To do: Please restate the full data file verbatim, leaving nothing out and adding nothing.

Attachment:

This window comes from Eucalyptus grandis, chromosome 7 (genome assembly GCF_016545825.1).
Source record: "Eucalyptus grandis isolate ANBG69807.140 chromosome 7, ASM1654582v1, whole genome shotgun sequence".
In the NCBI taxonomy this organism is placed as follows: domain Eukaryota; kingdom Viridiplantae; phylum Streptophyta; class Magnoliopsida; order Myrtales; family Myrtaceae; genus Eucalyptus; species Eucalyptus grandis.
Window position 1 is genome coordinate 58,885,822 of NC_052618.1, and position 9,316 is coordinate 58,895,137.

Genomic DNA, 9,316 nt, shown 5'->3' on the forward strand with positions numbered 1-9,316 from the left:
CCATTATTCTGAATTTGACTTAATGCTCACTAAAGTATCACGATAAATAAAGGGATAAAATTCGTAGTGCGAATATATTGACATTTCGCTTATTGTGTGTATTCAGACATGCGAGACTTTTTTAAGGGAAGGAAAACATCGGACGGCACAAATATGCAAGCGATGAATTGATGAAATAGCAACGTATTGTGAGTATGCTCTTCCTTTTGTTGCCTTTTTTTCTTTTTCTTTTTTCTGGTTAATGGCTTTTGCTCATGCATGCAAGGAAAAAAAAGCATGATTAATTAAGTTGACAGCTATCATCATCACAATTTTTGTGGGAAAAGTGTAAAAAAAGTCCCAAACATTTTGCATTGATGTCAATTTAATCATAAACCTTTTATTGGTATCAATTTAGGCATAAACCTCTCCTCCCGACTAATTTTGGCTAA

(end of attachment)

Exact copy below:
This window comes from Eucalyptus grandis, chromosome 7 (genome assembly GCF_016545825.1).
Source record: "Eucalyptus grandis isolate ANBG69807.140 chromosome 7, ASM1654582v1, whole genome shotgun sequence".
In the NCBI taxonomy this organism is placed as follows: domain Eukaryota; kingdom Viridiplantae; phylum Streptophyta; class Magnoliopsida; order Myrtales; family Myrtaceae; genus Eucalyptus; species Eucalyptus grandis.
Window position 1 is genome coordinate 58,885,822 of NC_052618.1, and position 9,316 is coordinate 58,895,137.

Genomic DNA, 9,316 nt, shown 5'->3' on the forward strand with positions numbered 1-9,316 from the left:
CCATTATTCTGAATTTGACTTAATGCTCACTAAAGTATCACGATAAATAAAGGGATAAAATTCGTAGTGCGAATATATTGACATTTCGCTTATTGTGTGTATTCAGACATGCGAGACTTTTTTAAGGGAAGGAAAACATCGGACGGCACAAATATGCAAGCGATGAATTGATGAAATAGCAACGTATTGTGAGTATGCTCTTCCTTTTGTTGCCTTTTTTTCTTTTTCTTTTTTCTGGTTAATGGCTTTTGCTCATGCATGCAAGGAAAAAAAAGCATGATTAATTAAGTTGACAGCTATCATCATCACAATTTTTGTGGGAAAAGTGTAAAAAAAGTCCCAAACATTTTGCATTGATGTCAATTTAATCATAAACCTTTTATTGGTATCAATTTAGGCATAAACCTCTCCTCCCGACTAATTTTGGCTAA